The Government's proposed pension reforms were put before Parliament yesterday.
The reforms, which aim to make pension saving easier for both employers and employees, include an auto-enrolment scheme targeting lower earners, and set out a number of legal requirements for employers.
Commenting on the news, secretary of state for Work and Pensions, Yvette Cooper said: "Even during these difficult economic times, employers, industry and unions agreed with us that these reforms were vital in giving millions of people the chance to save for a pension for the first time.
"All employers will be required to pay into a pension for their workers for the first time," she added.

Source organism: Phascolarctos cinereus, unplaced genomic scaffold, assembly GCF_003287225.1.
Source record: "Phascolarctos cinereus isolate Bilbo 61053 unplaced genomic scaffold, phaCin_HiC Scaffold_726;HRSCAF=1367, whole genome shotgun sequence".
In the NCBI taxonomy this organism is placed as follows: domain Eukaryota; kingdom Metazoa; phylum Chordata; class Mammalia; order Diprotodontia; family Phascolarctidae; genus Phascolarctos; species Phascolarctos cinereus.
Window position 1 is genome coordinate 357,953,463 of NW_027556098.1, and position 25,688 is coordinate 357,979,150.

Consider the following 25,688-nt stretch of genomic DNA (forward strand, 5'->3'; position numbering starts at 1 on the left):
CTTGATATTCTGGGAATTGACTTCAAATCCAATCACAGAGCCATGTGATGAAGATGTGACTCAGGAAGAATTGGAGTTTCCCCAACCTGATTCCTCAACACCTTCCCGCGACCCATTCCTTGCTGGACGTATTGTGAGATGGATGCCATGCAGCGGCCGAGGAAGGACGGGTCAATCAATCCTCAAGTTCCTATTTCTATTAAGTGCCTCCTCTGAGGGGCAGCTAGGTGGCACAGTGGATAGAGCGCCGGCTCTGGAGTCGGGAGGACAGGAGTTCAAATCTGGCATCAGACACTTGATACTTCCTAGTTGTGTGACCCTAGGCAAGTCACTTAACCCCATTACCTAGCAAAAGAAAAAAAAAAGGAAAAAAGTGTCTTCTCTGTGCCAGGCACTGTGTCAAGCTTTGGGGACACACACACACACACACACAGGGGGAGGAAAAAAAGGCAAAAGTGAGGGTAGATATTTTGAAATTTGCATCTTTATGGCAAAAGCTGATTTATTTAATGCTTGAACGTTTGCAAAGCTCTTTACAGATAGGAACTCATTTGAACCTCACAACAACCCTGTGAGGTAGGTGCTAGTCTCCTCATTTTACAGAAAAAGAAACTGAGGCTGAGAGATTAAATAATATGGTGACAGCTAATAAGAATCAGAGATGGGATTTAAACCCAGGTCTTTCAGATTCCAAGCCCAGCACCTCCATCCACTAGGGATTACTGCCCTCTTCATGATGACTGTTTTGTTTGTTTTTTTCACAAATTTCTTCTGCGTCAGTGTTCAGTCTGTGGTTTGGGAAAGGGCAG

Auto-enrolment, which has caused concern for pension industry experts, is to be introduced in 2012 but will not be fully phased in until 2017.
Pension bodies have had mixed reactions to the measures; Joanne Segars, chief executive at the National Association of Pension Funds said: "The announcement is an important step forward to ensuring every working person has a pension that comes with their job.
"The Government has listened to many of our concerns on how employers must auto-enrol their staff into a pension. We welcome the more pragmatic approach they have now taken."
While director of employment policy at the CBI, Katja Hall said: "The CBI supports moves to encourage more people to save for their retirement.
"The changes announced today show that the Government has listened to businesses.
"However, discussions are still taking place about how these reforms will affect firms with existing pension schemes. The Government needs to ensure it does not make the system too onerous for companies who are already doing more than the law will require, or it could encourage them to cut contributions to the legal minimum."
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